Have you ever been online when a window pops up saying your computer has a virus and urges you to call Microsoft Support (or maybe Apple Support) at the number provided?
That’s a support scam, Microsoft says, and it’s really trying to trick you into downloading malware, or handing over your credit card info — or both.
And now one telecom programmer professional has come up with a brilliant, and hilarious, way to take these scammers offline, and possibly, put ’em out of business for good.
Roger Anderson, a telecom consultant and owner of The Jolly Roger Telephone Company, built an army of human-sounding phone bots that stops telemarketers from harassing homes or business. It’s not his main gig, he makes his living as a consultant designing telecom systems.
He built the bot army after a telemarketer called his house and used nasty language with his son, now he sells it as a service to businesses and consumers. When a telemarketer calls, you transfer the call to the bot service and the bot gabs with the telemarketer as long as the telemarketer wants, until the telemarketers figure out they are being played and hang up. It wastes their time so they’ll stop calling.
The bot says things like “yes” or “uh huh” or “I’m listening” and “Oh geez, hang on, there’s a bee on my arm. You keep talking. I’m just going to stay quiet because of this bee.”
Anderson did a hilarious TEDx talk about it in December.
This week, when his computer stumbled onto one of those support scams, a light bulb went off.
“I ended up getting a popup saying my computer was infected. I felt invaded. I thought, ‘screw that.’ Of all the people on planet, I’m probably the only guy that has the tech to make blast phone calls. And I have robots that sound like people convincingly enough to waste time,” he told Business Insider.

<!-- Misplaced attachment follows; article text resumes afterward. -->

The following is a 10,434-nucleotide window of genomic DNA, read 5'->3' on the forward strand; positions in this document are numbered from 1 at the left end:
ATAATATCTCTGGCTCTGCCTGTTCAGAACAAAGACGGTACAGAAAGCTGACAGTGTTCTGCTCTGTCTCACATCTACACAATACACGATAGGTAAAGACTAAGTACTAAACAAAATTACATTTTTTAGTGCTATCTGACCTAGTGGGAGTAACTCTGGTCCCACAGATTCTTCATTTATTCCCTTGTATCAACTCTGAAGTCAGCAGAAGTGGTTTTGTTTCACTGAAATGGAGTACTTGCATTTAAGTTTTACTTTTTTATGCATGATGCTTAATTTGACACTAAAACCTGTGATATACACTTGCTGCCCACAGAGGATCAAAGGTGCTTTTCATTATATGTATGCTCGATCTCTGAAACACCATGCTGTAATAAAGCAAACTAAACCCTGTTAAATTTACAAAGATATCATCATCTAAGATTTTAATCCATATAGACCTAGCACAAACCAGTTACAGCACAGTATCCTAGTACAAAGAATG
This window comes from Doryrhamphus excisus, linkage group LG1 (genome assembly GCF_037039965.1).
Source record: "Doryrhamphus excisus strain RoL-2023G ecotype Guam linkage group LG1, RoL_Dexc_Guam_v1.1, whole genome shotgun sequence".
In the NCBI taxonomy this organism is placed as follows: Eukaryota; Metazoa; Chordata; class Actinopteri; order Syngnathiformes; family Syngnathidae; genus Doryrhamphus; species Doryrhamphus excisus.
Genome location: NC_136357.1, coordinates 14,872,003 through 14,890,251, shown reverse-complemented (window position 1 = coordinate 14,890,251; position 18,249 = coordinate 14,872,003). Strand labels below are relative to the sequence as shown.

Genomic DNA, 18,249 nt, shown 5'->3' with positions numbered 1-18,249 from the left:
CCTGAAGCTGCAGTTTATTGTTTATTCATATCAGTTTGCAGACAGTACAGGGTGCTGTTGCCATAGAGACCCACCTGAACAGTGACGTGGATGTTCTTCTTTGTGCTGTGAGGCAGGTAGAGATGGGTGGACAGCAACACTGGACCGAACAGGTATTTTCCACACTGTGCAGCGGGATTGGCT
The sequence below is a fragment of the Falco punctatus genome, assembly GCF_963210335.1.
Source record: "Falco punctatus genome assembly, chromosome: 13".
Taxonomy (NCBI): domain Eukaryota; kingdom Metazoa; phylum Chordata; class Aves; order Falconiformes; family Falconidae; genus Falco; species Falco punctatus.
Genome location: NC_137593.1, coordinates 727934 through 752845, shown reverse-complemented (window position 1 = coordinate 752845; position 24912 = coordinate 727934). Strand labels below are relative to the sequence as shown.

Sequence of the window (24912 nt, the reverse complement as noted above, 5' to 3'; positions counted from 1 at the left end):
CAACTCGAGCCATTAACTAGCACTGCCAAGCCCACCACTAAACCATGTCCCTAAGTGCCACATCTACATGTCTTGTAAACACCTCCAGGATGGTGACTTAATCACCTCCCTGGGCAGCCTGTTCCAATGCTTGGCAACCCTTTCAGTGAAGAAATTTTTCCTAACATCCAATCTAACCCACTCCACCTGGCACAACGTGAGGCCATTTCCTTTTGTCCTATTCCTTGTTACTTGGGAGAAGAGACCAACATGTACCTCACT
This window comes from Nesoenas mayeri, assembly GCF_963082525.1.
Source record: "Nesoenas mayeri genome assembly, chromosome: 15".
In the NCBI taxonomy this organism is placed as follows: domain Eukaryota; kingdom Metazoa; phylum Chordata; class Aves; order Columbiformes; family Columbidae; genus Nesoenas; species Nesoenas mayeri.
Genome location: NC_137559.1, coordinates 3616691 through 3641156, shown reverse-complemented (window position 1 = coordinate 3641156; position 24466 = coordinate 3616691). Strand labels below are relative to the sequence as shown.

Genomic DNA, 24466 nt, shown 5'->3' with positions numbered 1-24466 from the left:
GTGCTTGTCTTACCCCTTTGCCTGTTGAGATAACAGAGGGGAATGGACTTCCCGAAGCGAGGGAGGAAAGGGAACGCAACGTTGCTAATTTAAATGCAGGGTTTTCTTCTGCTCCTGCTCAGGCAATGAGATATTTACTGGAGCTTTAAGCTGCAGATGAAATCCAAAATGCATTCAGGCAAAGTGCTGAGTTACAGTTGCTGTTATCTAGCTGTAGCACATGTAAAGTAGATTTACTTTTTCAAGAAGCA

Anderson had never used his bot army to make outbound calls, since it “makes him nervous” to think of the evil that could be done if the technology was in the wrong hands.
So he called the number on the pop-up to make sure it was a scammer’s call center. It was. Then he had one of his bots call. The person was fooled enough for the call to last more than five minutes. (He posted some samples of the calls here. It’s like listening to a prank call.)
Then Anderson unleashed the bot army.
“I called 100 times on 20 simultaneous channels. They answered, talked to my bots. Then they started to put my bots on hold. Then they started swearing, shouting to each other, about what is going on, I could hear in background. Then I made 500 calls on 20 simultaneous channels to the number. After 300 phone, they disconnected the number,” he laughs.
It took about 15-20 minutes to put them out of business, he said. “I completely annihilated them.” Anyone else getting that pop-up with that number will find it out of service.
Anderson wrote a blog post about it and it went viral on Facebook, Reddit, and Hacker News.
And now he’s thinking of taking this to the next level, he tells Business Insider. That means letting people report Windows support scams to him, figuring out a way to verify the phone number belongs to the scammer, and then blasting them out of business with bots.
“I am going to eradicate the inbound Windows Support scam,” he vowed in post while telling Business Insider. “I personally can put a stop to the Windows pop-up scam.You report a number to me. I’ve got tools.”
He hasn’t yet worked through the details. And he’ll be asking for donations to cover the costs, since making hundreds of simultaneous calls to offshore numbers, where the scammers usually operate, will be costly, he says.
And maybe he’ll even take down other phone scams, like the IRS email phishing scam.
“I guarantee I have more [telephone] ports in my system then they have in theirs. Even if they hang up on a robot, I can congest their call center so their potential victims can’t call in.”
Here’s Anderson TEDx talk. To hear the bots annoy the telemarketers, skip to 9:21. It’s really funny.